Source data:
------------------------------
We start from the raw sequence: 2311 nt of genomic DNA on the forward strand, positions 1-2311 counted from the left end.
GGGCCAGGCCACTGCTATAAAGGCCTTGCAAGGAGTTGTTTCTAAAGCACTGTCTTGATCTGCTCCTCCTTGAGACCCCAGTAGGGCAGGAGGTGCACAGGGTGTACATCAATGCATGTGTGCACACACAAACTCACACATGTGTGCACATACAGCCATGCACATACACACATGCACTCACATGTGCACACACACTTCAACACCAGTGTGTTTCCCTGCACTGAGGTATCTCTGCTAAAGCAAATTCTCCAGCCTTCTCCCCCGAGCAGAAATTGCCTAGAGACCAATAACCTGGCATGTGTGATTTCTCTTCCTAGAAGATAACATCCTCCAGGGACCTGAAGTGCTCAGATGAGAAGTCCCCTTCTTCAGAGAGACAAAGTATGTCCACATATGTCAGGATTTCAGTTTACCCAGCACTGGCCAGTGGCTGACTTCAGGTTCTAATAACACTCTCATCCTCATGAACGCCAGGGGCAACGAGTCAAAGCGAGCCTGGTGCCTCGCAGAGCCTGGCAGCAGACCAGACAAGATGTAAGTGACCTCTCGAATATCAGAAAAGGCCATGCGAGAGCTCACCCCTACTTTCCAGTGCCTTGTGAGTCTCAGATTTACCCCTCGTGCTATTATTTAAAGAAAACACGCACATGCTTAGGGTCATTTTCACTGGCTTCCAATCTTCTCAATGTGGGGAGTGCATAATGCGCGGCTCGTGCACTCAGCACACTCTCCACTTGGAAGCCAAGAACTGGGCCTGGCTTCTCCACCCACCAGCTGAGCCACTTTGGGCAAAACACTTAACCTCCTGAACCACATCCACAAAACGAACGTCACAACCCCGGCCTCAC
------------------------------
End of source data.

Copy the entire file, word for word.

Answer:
We start from the raw sequence: 2311 nt of genomic DNA on the forward strand, positions 1-2311 counted from the left end.
GGGCCAGGCCACTGCTATAAAGGCCTTGCAAGGAGTTGTTTCTAAAGCACTGTCTTGATCTGCTCCTCCTTGAGACCCCAGTAGGGCAGGAGGTGCACAGGGTGTACATCAATGCATGTGTGCACACACAAACTCACACATGTGTGCACATACAGCCATGCACATACACACATGCACTCACATGTGCACACACACTTCAACACCAGTGTGTTTCCCTGCACTGAGGTATCTCTGCTAAAGCAAATTCTCCAGCCTTCTCCCCCGAGCAGAAATTGCCTAGAGACCAATAACCTGGCATGTGTGATTTCTCTTCCTAGAAGATAACATCCTCCAGGGACCTGAAGTGCTCAGATGAGAAGTCCCCTTCTTCAGAGAGACAAAGTATGTCCACATATGTCAGGATTTCAGTTTACCCAGCACTGGCCAGTGGCTGACTTCAGGTTCTAATAACACTCTCATCCTCATGAACGCCAGGGGCAACGAGTCAAAGCGAGCCTGGTGCCTCGCAGAGCCTGGCAGCAGACCAGACAAGATGTAAGTGACCTCTCGAATATCAGAAAAGGCCATGCGAGAGCTCACCCCTACTTTCCAGTGCCTTGTGAGTCTCAGATTTACCCCTCGTGCTATTATTTAAAGAAAACACGCACATGCTTAGGGTCATTTTCACTGGCTTCCAATCTTCTCAATGTGGGGAGTGCATAATGCGCGGCTCGTGCACTCAGCACACTCTCCACTTGGAAGCCAAGAACTGGGCCTGGCTTCTCCACCCACCAGCTGAGCCACTTTGGGCAAAACACTTAACCTCCTGAACCACATCCACAAAACGAACGTCACAACCCCGGCCTCAC